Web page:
Too much protection: Police security becomes a headache for slain Dalit kids’ parents
Parents of two Dalit children who were burnt alive at Sunperh village in Faridabad village are fed up with the security cover provided to them after the incident.delhi Updated: Jul 25, 2016 23:01 IST
Parents of two Dalit children who were burnt alive at Sunperh village in Faridabad village are fed up with the security cover provided to them after the incident.
Jitender and Rekha lost their two kids on October 20 last year when their house was allegedly set on fire by some upper caste villagers. Ever since, 14 policemen guard their house round-the-clock. Whenever the couple moves out, they are accompanied by at least four policemen.
The couple says because of the security cover, they cannot move around freely, have stopped working in their fields, are left with little privacy and relatives and neighbours have stopped visiting them.
“I lost my job because I cannot take the cops to my office,” said Jitender.
“If I need to go somewhere, I have to hire a separate auto for the guards. I spend R100 on a travel which I used to cover with R10 earlier,” Jitender told HT at his house, with four security guards watching him.
Apart from monetary, the costs are social too.
“Since the CBI is investigating the case, the details of visitors to our house are recorded. To avoid this harassment, our relatives and neighbours have stopped visiting us,” said Rekha, who suffered burns in the fire and spent two months at Delhi’s Safdarjung Hospital.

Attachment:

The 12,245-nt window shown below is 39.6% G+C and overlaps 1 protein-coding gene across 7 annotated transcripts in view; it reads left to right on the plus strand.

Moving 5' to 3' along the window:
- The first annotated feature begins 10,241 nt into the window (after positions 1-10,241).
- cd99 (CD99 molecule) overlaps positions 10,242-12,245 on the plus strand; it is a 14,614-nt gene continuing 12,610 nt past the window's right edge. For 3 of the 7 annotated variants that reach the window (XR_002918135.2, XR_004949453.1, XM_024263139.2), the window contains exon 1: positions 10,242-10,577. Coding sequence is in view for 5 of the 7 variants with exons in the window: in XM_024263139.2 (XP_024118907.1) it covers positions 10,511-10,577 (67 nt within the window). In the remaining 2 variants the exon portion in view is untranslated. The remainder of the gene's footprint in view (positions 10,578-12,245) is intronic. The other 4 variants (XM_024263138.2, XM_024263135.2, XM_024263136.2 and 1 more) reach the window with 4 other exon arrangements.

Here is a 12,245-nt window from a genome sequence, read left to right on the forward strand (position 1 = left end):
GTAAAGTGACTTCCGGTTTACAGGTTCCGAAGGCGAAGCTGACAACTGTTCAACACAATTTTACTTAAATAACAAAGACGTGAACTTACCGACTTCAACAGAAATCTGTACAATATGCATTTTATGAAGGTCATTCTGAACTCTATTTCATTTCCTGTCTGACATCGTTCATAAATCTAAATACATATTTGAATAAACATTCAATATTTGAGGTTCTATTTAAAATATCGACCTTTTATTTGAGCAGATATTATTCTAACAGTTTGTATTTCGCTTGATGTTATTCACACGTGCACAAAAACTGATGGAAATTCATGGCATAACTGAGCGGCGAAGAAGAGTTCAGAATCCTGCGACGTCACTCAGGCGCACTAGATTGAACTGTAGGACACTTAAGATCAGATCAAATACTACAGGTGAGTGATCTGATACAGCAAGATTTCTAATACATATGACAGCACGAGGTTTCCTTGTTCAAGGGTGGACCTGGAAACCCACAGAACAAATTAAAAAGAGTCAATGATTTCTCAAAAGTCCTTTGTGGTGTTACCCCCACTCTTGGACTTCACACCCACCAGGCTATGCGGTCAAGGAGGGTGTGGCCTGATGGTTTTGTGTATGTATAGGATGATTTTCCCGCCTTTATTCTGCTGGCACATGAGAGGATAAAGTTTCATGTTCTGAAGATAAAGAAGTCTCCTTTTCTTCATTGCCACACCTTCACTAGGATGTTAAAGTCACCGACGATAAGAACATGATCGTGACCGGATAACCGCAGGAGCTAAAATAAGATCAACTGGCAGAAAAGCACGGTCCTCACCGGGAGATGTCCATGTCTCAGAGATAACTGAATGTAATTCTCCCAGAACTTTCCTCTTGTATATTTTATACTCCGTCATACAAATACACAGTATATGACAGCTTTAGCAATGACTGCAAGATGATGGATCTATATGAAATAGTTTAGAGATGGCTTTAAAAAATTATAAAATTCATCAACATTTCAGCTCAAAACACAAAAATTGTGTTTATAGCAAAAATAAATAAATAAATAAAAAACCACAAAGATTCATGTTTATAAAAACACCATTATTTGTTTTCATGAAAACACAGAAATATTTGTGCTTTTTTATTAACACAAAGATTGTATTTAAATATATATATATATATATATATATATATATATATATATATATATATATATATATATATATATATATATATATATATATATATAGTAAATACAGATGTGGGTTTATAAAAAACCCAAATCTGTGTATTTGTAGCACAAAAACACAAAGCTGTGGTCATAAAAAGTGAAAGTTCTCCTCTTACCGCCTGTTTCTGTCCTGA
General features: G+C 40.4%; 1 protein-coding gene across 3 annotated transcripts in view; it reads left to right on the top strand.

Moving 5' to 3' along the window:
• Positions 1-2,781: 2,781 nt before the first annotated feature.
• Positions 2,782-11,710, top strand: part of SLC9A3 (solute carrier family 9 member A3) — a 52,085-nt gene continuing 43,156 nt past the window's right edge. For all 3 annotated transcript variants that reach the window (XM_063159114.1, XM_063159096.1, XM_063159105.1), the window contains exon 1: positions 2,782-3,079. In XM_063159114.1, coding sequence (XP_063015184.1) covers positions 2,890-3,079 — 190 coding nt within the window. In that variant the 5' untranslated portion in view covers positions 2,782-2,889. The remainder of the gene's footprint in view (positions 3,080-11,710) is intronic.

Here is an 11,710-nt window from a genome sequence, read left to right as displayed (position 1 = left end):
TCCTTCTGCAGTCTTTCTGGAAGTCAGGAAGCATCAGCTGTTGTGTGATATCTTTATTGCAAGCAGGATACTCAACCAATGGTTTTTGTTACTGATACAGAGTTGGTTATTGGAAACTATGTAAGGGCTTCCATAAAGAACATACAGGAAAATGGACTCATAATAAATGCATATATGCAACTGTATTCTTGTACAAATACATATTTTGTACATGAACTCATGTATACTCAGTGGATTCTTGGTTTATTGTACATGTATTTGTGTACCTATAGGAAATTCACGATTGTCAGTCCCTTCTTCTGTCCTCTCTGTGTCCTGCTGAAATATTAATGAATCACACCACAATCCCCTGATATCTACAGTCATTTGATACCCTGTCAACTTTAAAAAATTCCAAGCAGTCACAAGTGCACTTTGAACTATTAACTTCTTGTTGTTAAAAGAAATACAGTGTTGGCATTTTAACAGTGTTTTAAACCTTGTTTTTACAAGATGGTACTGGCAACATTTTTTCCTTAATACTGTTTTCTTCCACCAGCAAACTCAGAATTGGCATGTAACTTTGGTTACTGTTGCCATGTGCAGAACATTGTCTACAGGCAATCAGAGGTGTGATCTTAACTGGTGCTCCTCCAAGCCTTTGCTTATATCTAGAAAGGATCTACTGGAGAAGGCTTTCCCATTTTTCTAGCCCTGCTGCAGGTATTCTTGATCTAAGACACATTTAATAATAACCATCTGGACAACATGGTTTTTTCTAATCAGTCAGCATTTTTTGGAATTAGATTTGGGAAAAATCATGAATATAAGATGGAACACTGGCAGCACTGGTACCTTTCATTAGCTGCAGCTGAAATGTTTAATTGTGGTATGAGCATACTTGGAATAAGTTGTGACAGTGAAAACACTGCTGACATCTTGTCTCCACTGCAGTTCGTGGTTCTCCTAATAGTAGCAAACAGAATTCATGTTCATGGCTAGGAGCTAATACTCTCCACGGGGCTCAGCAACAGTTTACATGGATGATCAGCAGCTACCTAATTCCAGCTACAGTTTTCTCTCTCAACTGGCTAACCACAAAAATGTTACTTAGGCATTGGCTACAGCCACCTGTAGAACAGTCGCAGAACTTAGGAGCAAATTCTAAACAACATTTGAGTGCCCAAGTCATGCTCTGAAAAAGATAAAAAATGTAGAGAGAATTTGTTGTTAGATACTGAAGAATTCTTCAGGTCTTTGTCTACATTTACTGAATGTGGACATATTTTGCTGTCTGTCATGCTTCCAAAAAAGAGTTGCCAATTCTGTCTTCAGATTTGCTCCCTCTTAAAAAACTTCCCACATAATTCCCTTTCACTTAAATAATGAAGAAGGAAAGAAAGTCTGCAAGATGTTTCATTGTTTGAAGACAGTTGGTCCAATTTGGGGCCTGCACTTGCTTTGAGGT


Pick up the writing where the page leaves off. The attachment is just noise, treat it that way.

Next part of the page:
The couple said though they feel safe but they are paying a heavy price for the security provided by the state government.
“We cannot visit our agricultural field. After losing my job, I wanted to harvest wheat few months ago. But the cops cannot stay out the whole day in the field with us. They told us it would be better if I stay in our house,” said Jitender.
“We have to follow instructions,” he said.
“Thank god we have a toilet inside our house. If we were going out to relieve ourselves, the cops would have followed us there too,” said Rekha, explaining how she has lost her privacy in her house. Jitender agrees. “Some of them are women too but I cannot go out leaving my wife alone with strangers in our house.”
The couple wants to leave the village to be “free” of the security. “It could be a status symbol for the rich. But it is a burden for us,” they said.
The couple said they have to arrange tea and food for the guards, a burden on their meagre resources. “We have to maintain the security, which the government provided us as compensation.”
“Fourteen cops guard Jitender’s house and some of them accompany him when he goes out,” said ACP Tigaon Vishnu Dayal.